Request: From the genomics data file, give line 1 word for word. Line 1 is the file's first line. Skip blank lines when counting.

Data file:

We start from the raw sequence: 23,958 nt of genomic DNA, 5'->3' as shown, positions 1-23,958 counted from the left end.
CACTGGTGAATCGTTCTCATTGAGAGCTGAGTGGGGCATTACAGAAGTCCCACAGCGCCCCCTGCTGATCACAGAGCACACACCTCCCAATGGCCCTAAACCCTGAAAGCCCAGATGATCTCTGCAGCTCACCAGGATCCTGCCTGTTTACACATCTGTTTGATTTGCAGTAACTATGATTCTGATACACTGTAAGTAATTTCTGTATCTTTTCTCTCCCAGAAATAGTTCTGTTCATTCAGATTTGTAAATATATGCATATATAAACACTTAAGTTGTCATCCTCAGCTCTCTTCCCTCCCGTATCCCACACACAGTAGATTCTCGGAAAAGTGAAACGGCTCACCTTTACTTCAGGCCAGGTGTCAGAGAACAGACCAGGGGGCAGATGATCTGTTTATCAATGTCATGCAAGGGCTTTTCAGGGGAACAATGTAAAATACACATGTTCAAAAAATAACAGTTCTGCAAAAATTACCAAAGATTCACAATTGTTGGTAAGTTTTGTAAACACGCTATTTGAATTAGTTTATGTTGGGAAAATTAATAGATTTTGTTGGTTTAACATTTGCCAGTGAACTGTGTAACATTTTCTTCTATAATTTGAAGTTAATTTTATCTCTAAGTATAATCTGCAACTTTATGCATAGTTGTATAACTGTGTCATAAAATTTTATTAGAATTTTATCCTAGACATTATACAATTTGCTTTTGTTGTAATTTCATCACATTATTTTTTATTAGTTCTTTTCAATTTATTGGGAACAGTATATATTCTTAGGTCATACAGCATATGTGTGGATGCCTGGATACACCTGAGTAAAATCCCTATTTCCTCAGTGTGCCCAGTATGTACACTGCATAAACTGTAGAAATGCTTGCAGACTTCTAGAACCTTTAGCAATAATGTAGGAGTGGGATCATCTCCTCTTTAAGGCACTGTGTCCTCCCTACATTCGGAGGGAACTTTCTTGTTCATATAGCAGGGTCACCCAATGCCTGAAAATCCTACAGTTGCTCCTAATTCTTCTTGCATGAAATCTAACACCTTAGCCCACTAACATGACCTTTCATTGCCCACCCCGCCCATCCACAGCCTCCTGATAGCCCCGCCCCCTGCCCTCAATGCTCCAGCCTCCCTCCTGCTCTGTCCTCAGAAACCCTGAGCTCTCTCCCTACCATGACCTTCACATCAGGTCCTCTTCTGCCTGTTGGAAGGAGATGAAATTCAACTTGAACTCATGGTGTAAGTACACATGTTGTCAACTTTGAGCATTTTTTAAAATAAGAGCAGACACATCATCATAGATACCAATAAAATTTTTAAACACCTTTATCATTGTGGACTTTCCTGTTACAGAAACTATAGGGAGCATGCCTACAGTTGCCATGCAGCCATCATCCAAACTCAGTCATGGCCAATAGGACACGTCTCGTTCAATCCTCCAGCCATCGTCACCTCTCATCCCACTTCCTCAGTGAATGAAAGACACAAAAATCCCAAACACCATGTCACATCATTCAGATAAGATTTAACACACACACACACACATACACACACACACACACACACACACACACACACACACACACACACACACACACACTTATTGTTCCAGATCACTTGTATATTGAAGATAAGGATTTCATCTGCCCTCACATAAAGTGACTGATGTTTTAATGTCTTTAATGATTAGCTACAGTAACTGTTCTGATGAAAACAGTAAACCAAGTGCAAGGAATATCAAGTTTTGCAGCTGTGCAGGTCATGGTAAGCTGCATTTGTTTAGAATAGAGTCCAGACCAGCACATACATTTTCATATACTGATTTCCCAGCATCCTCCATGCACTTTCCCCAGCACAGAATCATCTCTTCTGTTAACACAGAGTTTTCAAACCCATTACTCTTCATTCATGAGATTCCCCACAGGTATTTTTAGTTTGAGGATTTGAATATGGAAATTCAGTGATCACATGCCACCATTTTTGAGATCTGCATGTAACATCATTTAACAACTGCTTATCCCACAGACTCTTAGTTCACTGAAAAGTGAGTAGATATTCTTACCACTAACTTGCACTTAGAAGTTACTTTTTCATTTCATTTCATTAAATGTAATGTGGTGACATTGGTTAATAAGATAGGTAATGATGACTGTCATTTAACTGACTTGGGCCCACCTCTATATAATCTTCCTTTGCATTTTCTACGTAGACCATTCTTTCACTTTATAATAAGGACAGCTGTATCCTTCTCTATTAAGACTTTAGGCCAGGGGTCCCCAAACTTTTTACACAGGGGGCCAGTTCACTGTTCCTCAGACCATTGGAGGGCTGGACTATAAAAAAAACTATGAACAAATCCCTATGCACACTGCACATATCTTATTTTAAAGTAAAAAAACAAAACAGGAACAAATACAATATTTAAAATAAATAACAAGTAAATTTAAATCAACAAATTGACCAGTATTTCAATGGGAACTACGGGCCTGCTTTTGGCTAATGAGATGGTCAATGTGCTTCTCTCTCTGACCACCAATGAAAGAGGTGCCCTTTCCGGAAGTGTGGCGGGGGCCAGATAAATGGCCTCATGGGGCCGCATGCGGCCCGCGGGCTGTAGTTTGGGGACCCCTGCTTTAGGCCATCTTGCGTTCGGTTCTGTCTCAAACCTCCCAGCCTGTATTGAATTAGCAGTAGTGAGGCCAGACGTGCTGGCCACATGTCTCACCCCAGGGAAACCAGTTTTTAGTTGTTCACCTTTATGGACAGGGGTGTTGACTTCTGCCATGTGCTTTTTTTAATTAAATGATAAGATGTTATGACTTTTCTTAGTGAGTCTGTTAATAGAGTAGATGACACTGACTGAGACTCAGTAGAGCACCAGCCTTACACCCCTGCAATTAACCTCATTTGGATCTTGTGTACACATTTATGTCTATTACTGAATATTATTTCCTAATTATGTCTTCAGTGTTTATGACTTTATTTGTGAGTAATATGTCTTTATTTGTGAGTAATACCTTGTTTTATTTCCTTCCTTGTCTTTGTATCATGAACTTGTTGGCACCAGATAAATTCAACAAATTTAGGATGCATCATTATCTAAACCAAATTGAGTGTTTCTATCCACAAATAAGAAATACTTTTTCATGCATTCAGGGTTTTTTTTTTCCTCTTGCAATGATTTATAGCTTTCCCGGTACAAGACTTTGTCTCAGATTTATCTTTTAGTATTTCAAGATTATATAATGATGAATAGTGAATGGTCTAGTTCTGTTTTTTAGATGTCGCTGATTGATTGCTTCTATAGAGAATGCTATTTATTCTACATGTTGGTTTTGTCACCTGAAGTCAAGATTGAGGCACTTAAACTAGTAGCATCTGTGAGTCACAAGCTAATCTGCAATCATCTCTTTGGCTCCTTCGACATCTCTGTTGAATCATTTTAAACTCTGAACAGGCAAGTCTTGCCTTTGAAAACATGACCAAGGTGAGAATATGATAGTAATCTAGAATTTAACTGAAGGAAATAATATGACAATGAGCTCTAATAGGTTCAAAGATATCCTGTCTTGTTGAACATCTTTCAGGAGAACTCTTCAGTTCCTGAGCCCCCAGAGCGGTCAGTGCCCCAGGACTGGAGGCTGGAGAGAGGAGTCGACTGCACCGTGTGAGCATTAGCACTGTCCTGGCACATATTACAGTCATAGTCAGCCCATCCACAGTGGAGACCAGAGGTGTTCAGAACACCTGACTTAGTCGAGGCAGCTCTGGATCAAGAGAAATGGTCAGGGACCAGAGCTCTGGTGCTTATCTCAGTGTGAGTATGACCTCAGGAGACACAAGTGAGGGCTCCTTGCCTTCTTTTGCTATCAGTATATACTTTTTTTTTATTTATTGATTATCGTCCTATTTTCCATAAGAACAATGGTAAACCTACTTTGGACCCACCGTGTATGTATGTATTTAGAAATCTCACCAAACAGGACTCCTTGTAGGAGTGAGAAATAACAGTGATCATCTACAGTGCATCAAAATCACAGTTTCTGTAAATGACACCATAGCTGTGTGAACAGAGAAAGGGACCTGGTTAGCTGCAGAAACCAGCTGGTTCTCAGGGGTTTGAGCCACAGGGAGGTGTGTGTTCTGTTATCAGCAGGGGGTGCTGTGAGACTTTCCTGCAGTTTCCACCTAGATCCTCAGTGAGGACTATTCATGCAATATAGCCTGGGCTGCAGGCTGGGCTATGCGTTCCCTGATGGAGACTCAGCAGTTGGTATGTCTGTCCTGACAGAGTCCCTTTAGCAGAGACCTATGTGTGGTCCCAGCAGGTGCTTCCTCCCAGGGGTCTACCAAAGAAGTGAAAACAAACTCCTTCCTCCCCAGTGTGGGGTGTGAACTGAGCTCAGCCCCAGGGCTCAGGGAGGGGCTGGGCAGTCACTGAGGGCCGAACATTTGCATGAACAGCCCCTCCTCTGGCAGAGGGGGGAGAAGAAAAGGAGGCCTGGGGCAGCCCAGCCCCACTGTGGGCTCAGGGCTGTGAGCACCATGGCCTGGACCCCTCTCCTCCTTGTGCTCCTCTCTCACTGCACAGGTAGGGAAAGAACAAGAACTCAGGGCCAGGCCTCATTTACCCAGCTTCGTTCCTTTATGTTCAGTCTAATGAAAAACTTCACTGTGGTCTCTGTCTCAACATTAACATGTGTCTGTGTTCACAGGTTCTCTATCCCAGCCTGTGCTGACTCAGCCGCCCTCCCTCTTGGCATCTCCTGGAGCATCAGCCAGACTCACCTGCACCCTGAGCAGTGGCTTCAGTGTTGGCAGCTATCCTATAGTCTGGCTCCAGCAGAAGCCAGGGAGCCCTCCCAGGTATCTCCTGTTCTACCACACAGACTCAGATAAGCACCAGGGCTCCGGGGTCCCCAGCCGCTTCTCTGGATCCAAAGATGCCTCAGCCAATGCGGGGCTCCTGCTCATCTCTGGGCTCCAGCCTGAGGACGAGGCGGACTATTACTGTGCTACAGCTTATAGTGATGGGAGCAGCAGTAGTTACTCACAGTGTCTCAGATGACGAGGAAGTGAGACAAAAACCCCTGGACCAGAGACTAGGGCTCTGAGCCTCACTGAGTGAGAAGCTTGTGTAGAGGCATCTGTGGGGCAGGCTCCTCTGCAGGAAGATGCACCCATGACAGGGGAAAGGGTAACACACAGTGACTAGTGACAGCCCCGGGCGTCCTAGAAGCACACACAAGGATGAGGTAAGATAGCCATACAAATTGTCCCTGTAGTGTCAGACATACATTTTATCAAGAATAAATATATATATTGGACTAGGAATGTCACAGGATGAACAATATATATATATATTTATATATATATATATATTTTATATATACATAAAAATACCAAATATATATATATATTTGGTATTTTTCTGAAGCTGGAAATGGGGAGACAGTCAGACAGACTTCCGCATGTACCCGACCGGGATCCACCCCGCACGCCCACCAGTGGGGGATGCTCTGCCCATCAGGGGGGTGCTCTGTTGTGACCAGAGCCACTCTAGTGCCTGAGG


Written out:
We start from the raw sequence: 23,958 nt of genomic DNA, 5'->3' as shown, positions 1-23,958 counted from the left end.